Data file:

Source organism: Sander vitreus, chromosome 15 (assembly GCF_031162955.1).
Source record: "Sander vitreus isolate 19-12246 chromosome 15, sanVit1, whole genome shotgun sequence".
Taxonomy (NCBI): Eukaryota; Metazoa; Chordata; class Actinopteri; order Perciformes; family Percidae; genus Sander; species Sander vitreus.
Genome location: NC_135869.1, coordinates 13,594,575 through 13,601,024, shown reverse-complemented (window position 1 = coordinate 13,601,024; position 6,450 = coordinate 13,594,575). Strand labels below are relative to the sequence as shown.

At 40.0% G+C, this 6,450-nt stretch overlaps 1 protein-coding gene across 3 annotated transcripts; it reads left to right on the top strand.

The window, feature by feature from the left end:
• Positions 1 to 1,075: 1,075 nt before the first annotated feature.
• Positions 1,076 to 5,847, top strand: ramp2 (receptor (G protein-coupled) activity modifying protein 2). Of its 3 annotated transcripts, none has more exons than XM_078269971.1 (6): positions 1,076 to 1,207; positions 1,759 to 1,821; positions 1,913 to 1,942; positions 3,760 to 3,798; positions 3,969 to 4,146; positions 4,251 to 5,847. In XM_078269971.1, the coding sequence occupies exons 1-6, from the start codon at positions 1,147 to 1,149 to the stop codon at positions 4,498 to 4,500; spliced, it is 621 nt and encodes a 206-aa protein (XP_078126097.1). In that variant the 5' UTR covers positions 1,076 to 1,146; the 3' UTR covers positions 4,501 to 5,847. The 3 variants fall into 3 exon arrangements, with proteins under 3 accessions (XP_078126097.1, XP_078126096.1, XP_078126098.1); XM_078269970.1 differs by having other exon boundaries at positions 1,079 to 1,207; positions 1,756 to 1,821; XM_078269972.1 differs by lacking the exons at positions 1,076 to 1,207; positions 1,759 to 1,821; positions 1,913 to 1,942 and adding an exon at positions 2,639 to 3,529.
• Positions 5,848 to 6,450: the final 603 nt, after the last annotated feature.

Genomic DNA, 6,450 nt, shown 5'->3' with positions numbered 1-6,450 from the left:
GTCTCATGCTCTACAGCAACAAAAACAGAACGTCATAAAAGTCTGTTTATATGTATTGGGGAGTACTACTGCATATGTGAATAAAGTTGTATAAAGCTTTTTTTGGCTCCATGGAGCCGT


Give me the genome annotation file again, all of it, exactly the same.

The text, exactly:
Source organism: Sander vitreus, chromosome 15 (assembly GCF_031162955.1).
Source record: "Sander vitreus isolate 19-12246 chromosome 15, sanVit1, whole genome shotgun sequence".
Taxonomy (NCBI): Eukaryota; Metazoa; Chordata; class Actinopteri; order Perciformes; family Percidae; genus Sander; species Sander vitreus.
Genome location: NC_135869.1, coordinates 13,594,575 through 13,601,024, shown reverse-complemented (window position 1 = coordinate 13,601,024; position 6,450 = coordinate 13,594,575). Strand labels below are relative to the sequence as shown.

At 40.0% G+C, this 6,450-nt stretch overlaps 1 protein-coding gene across 3 annotated transcripts; it reads left to right on the top strand.

The window, feature by feature from the left end:
• Positions 1 to 1,075: 1,075 nt before the first annotated feature.
• Positions 1,076 to 5,847, top strand: ramp2 (receptor (G protein-coupled) activity modifying protein 2). Of its 3 annotated transcripts, none has more exons than XM_078269971.1 (6): positions 1,076 to 1,207; positions 1,759 to 1,821; positions 1,913 to 1,942; positions 3,760 to 3,798; positions 3,969 to 4,146; positions 4,251 to 5,847. In XM_078269971.1, the coding sequence occupies exons 1-6, from the start codon at positions 1,147 to 1,149 to the stop codon at positions 4,498 to 4,500; spliced, it is 621 nt and encodes a 206-aa protein (XP_078126097.1). In that variant the 5' UTR covers positions 1,076 to 1,146; the 3' UTR covers positions 4,501 to 5,847. The 3 variants fall into 3 exon arrangements, with proteins under 3 accessions (XP_078126097.1, XP_078126096.1, XP_078126098.1); XM_078269970.1 differs by having other exon boundaries at positions 1,079 to 1,207; positions 1,756 to 1,821; XM_078269972.1 differs by lacking the exons at positions 1,076 to 1,207; positions 1,759 to 1,821; positions 1,913 to 1,942 and adding an exon at positions 2,639 to 3,529.
• Positions 5,848 to 6,450: the final 603 nt, after the last annotated feature.

Genomic DNA, 6,450 nt, shown 5'->3' with positions numbered 1-6,450 from the left:
GTCTCATGCTCTACAGCAACAAAAACAGAACGTCATAAAAGTCTGTTTATATGTATTGGGGAGTACTACTGCATATGTGAATAAAGTTGTATAAAGCTTTTTTTGGCTCCATGGAGCCGT